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What`s stopping Korea from developing high-end sports cars?

What`s stopping Korea from developing high-end sports cars?

Posted October. 25, 2012 04:25,   


Ahead of the Oct. 13 Formula 1 race at the Korea International Circuit in Yeongam County, South Jeolla Province, a sports car began running the racetrack puffing out exhaust sound from a V8 engine.

The Mercedes Benz SLS AMG GT, the official safety car that launches in emergency situations in an F1 race, has a maximum output of 591 horsepower and is one of the most powerful Benz models in performance.

While this super car attracted the eyes of F1 spectators, news that the production of the Spirra by Oullim Motors, Korea`s first super car, has been suspended. Just 30 units has been sold since the car`s release in 2010, and the manufacturer is on the brink of being delisted on the stock market. The fate of the country`s first super car proved short-lived.

Foreign carmakers, on the other hand, are locked in a growingly fierce competition to develop high-performance sports cars. Professional sports carmakers and general carmakers such as Toyota and General Motors are rushing to launch iconic sports cars that enhance their brand image.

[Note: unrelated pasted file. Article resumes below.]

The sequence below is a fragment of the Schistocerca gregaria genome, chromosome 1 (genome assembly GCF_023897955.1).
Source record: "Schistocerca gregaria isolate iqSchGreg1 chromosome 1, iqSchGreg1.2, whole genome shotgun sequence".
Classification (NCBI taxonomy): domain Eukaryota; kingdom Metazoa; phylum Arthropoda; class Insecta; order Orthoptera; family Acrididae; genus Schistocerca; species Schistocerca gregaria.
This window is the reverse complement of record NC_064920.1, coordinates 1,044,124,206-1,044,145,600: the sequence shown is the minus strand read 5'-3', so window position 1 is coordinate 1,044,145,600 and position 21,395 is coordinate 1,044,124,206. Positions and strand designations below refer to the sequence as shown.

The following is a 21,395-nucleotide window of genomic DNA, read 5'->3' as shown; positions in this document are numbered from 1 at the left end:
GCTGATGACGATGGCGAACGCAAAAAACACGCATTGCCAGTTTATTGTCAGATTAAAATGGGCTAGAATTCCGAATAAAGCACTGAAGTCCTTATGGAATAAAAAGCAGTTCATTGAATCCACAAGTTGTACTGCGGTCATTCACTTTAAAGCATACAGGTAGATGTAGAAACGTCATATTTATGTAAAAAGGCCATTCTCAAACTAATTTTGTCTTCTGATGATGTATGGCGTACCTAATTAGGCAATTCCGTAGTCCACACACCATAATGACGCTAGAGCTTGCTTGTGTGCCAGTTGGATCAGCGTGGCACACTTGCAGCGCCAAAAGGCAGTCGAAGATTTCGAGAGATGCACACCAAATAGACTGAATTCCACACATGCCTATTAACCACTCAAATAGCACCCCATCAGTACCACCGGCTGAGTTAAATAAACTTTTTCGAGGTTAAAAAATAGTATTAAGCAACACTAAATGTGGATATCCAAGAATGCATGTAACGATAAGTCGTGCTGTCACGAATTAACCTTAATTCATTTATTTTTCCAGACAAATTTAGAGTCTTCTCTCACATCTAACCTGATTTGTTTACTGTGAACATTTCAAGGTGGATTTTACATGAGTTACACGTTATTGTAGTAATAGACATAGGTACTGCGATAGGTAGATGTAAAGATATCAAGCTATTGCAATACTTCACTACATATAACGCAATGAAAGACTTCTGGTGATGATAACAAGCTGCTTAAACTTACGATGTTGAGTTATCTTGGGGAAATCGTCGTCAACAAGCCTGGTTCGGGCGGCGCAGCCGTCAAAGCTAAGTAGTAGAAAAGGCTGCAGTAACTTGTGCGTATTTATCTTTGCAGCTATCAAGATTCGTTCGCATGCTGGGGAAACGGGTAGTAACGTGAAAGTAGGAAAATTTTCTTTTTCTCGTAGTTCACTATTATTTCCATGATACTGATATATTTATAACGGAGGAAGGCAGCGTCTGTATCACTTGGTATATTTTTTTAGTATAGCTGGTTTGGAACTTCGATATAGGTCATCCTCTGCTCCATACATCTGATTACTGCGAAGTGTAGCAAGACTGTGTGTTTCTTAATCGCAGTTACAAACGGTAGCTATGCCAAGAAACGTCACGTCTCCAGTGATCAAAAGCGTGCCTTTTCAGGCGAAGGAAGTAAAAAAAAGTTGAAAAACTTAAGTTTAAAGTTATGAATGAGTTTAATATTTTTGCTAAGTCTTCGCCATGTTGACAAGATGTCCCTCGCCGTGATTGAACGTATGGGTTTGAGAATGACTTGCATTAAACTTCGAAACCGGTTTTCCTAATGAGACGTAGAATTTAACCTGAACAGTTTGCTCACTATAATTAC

Korea was ranked among the world`s top five carmaking countries for the sixth straight year with output of 4.27 million cars in 2011. But the country has yet to develop high-performance models.

Hyundai Motor launched the sports car model Genesis Coupe, which has long way to go before it can compete with world leaders in performance and authenticity.

How huge are the effects of investing in super cars? Is it difficult for Korean carmakers, which have grown with cheap and mid-level performance cars, to develop higher-end models for sport?

With horsepower of more than 500, super cars entail huge development costs and deficits in their production. Nevertheless, leading global carmakers are aggressively developing such vehicles because of the belief that they bring huge intangible profits, including enhanced brand image and technological power.

About 300 billion (272 million U.S. dollars) to 400 billion won (362 million dollars) are needed to develop a general-purpose car. Development of a high-performance sports car demands costs 50 percent to double more, though carmakers are reluctant to release precise data.

Few carmakers make huge profits by selling high-performance sports cars, and most of them run up deficits except for famous sports car brands such as Porsche, Ferrari and Lamborghini. This is because general carmakers have to start making sports cars from scratch and very few units are sold.